Monday, February 17, 2014

Solace in the Night


Isaiah 61:1-4
Psalm 42
Matthew 5:4

“Blessed are those who mourn, for they shall be comforted.”   In other translations, those who will be comforted are those who grieve or are sorrowful. 

As with all the Beatitudes, there is a communal meaning and a personal meaning.  Remember that Jesus is speaking to a people who live under the occupation of the Roman Empire.  Roman soldiers walk the streets, Roman taxes and temple taxes have increased poverty.  Family lands have been lost through corruption.  There is a constant undercurrent of revolt for which the penalty is crucifixion.  The crowd listening to Jesus on the mountainside hears the word mourn and they know in their bones the sorrow behind the cry at the beginning of the 137th Psalm, “By the rivers of Babylon we sat and wept when we remembered Zion.”  Those listening to Jesus were no longer exiled in Babylon; their homeland was captive.

I took a graduate class on grief, trauma, and loss in which about a third of the students were South Korean nationals studying in America.  The professor introduced the class to the Korean concept of han, a word for which there is no equivalent in English.  Korean has been invaded and held captive over 300 times in its history.  We have nothing in our history that compares.  Even the sorrow and fear that we experienced in the aftermath of 9/11 does not begin to help us understand the collective cultural experience of Koreans.  When the professor mentioned the word han, the Koreans moaned as one with deep anguish on their faces.  They see half of their country as captive now and their grief is both ancient and current.

In refugee camps in the Middle East and Africa, children cry because they want to go home, but they cannot go home.  Their home is gone.  Their family has been decimated by war and the grief is palpable in every shelter. 

How are they comforted?  Where does comfort come from?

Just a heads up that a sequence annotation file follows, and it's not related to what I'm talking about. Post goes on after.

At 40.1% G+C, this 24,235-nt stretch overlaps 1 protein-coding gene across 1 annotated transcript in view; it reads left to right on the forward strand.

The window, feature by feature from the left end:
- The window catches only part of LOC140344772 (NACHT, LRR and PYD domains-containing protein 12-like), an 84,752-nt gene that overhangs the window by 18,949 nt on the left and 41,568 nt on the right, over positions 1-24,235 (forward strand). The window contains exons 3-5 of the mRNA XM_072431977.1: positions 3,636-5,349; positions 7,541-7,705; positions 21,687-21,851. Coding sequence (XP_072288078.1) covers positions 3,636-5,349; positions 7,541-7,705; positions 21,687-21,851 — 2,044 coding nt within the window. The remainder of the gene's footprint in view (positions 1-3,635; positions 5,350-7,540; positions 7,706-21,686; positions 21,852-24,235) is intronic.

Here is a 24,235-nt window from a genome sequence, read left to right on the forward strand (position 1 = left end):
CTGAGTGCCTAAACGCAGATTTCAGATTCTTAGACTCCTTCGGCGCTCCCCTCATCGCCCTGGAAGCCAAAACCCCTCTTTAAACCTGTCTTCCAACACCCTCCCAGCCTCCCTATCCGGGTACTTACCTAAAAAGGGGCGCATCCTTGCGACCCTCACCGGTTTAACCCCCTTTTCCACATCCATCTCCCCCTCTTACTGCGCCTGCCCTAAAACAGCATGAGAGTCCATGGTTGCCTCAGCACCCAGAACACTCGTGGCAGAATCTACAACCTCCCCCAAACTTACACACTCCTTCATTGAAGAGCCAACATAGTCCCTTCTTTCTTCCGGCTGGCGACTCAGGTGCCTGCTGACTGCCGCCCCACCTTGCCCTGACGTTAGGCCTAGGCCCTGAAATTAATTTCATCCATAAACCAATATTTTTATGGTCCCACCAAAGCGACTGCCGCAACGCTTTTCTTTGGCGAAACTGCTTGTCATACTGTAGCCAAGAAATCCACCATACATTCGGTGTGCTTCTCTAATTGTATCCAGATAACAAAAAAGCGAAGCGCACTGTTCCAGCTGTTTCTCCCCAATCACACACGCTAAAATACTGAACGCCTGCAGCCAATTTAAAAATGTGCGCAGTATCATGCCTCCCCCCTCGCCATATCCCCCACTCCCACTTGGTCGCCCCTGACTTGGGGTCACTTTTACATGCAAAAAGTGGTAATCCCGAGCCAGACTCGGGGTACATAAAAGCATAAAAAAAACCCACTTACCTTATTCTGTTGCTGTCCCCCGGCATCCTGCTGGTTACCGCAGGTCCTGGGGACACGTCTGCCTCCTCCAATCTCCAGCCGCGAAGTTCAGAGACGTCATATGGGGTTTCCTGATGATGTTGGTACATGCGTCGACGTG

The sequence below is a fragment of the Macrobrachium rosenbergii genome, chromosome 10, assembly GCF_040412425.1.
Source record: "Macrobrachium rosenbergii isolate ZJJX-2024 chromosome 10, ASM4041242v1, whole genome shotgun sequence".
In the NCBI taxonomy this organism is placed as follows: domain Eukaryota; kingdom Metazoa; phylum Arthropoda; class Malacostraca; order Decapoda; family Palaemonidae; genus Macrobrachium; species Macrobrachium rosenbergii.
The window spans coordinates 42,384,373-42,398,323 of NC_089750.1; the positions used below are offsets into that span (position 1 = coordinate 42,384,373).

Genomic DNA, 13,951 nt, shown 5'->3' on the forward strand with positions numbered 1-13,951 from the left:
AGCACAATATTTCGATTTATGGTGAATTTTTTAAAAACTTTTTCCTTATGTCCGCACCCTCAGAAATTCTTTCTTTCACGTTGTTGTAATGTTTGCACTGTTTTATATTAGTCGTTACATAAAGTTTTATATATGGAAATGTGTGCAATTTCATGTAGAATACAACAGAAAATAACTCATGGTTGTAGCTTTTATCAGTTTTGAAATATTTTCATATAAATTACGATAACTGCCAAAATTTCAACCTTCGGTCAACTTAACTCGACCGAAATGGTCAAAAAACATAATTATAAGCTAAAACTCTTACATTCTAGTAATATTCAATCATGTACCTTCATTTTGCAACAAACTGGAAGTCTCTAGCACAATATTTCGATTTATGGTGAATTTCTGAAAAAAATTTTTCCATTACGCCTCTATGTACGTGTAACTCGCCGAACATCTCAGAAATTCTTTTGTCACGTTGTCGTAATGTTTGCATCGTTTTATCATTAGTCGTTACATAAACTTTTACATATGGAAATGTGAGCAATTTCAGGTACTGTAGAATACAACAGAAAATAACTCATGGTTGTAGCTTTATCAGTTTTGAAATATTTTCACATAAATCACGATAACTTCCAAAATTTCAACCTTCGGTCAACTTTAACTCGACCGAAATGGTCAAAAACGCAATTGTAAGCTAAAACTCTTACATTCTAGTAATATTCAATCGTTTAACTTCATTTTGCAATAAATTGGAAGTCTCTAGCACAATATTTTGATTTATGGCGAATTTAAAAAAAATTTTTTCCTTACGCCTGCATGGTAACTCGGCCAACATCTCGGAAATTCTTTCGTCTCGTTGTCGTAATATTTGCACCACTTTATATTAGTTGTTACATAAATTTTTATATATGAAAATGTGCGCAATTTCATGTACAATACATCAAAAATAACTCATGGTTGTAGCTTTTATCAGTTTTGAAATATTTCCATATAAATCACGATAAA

Consider praying the lament of Psalm 13 with those who mourn:
1 How long, O Lord? Will you forget me forever?
    How long will you hide your face from me?
2 How long must I bear pain in my soul,
    and have sorrow in my heart all day long?
How long shall my enemy be exalted over me?
3 Consider and answer me, O Lord my God!
    Give light to my eyes, or I will sleep the sleep of death,
4 and my enemy will say, “I have prevailed”;
    my foes will rejoice because I am shaken.
5 But I trusted in your steadfast love;
    my heart shall rejoice in your salvation.
6 I will sing to the Lord,
    because he has dealt bountifully with me.

How long, O Lord, how long?  The same words rise up whether the grief is communal or personal.  Most of us have known grief, some of us more than others.  Parker Palmer, and educator and author, describes a time of deep clinical depression in his life.  During what he called a “living death” he withdrew, finding even movement difficult.  Many friends and coworkers reached out to him with words of comfort and encouragement.  But one friend, a man who understood, began to come every afternoon.   With permission, he would gently remove Palmer’s shoes and socks and massage his feet, seldom saying anything.  Palmer credits that silent companionship as an anchor that allowed healing to begin.[1]  I believe comfort begins in mediating the compassionate presence of God.  There are no right words.  In fact, there are no words necessary. 

Ann Weems is a poet whose beautiful poems I share with you during the seasons of Advent and Lent.  Let me read part of the preface to her book Psalms of Lament, published in 1995. 

This book is not for everyone.  It is for those who weep and for those who weep with those who weep.  It is for those whose souls struggle with the dailiness of faithkeeping in the midst of life’s assaults and obscenities.  This book is for those who are living with scalding tears running down their cheeks.
         On August 14, 1982, the stars fell from my sky.  My son, my Todd, had been killed less than an hour after his twenty-first birthday.  August 14, 1982 . . . and still I weep.